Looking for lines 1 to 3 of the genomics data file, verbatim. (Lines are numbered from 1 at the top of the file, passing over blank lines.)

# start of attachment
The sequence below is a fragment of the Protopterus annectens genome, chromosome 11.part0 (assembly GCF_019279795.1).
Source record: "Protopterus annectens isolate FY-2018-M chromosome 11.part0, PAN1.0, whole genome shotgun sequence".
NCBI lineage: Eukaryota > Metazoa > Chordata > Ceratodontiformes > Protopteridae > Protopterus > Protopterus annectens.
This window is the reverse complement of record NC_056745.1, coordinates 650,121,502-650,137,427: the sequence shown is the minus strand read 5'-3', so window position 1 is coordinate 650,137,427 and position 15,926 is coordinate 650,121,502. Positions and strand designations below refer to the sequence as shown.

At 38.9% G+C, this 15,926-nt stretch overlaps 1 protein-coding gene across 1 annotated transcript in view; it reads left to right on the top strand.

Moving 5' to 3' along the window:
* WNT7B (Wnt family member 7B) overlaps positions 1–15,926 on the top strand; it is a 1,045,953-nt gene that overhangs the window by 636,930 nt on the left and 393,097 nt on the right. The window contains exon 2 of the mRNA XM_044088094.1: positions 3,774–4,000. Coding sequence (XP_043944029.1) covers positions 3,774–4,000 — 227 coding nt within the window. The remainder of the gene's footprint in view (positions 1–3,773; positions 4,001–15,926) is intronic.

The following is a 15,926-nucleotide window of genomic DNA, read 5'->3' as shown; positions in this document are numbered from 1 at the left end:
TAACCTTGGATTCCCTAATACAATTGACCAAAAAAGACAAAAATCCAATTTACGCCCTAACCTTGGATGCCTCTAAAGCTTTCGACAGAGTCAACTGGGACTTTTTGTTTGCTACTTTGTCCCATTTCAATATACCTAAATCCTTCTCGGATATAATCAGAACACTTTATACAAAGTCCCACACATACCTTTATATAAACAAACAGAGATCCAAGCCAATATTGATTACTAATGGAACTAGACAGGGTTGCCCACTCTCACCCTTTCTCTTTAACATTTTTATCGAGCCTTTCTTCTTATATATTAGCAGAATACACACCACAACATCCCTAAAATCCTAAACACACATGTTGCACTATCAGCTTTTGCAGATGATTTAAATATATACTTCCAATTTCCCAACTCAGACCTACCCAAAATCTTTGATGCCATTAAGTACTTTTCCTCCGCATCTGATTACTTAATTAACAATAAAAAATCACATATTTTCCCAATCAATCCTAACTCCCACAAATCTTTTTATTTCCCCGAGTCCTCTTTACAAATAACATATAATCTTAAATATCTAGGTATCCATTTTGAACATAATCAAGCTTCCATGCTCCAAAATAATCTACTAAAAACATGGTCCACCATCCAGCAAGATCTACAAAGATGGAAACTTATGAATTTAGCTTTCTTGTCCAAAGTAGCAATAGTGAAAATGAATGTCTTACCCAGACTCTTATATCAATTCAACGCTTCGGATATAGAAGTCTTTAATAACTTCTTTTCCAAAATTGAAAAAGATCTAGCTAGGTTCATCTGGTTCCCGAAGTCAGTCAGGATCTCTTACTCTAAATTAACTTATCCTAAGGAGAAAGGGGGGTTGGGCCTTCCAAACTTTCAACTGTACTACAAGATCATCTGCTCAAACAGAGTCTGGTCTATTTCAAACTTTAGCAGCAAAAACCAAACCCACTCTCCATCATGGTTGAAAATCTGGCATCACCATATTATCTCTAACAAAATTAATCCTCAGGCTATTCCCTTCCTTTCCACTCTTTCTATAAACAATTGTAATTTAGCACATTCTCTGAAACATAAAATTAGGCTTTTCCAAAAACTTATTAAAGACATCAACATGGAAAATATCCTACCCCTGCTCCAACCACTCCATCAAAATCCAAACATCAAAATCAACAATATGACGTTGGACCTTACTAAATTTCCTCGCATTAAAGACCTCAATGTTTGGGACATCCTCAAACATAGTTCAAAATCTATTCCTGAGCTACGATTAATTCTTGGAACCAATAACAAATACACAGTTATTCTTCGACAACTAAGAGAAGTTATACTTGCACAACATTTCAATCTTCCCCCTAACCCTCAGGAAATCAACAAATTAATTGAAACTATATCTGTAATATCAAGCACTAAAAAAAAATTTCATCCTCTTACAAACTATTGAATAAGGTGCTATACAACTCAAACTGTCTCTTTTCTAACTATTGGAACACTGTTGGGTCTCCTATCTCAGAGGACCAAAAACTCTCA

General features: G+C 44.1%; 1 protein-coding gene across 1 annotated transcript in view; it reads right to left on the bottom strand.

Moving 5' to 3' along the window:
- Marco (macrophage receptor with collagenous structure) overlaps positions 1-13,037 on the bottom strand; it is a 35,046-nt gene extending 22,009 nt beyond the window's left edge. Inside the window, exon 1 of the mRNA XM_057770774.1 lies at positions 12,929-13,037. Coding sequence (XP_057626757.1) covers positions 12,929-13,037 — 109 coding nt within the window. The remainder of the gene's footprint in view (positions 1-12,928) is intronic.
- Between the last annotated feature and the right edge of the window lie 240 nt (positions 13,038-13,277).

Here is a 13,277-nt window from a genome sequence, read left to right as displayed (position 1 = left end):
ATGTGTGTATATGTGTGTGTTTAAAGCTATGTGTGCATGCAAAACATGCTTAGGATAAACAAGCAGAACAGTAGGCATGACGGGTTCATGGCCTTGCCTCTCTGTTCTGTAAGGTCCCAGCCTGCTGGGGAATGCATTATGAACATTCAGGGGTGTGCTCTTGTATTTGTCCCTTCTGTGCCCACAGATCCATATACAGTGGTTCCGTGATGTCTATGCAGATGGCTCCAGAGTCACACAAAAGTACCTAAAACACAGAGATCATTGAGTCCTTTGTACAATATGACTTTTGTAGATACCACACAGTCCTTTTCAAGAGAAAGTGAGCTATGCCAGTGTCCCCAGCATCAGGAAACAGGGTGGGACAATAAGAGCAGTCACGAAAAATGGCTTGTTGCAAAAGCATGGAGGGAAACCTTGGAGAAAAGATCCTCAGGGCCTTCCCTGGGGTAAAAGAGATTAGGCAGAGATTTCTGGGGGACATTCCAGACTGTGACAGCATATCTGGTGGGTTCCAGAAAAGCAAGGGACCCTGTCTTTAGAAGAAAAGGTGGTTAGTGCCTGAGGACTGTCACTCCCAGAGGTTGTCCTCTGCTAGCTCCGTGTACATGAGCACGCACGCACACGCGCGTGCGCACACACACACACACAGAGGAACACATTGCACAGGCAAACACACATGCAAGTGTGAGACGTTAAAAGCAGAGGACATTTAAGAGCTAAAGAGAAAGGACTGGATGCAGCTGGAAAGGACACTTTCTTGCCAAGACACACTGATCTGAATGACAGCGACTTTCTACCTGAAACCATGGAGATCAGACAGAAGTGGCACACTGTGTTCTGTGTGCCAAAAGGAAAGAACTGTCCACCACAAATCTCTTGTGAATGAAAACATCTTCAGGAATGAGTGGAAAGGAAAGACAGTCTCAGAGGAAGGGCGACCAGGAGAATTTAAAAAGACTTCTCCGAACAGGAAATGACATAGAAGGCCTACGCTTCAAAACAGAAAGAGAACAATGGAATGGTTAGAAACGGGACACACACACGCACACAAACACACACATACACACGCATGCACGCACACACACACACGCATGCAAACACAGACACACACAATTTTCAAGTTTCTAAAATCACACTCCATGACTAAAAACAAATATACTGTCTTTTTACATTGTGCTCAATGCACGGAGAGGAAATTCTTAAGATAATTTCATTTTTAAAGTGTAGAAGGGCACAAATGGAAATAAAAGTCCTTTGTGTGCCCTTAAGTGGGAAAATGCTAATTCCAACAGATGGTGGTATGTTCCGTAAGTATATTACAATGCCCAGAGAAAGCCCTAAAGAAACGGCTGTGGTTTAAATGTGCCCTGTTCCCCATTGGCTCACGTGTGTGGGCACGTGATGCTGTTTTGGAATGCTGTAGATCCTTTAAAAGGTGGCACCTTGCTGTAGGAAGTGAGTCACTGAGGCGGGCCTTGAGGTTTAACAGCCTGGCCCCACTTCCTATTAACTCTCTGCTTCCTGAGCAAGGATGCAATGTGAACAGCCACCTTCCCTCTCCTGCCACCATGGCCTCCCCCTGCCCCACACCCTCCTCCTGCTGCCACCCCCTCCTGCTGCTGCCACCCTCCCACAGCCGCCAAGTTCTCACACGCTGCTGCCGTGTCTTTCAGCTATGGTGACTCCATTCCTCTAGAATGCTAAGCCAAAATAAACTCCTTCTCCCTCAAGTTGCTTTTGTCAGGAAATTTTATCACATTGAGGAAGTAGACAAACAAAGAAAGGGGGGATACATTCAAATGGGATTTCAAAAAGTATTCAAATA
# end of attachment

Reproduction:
The sequence below is a fragment of the Protopterus annectens genome, chromosome 11.part0 (assembly GCF_019279795.1).
Source record: "Protopterus annectens isolate FY-2018-M chromosome 11.part0, PAN1.0, whole genome shotgun sequence".
NCBI lineage: Eukaryota > Metazoa > Chordata > Ceratodontiformes > Protopteridae > Protopterus > Protopterus annectens.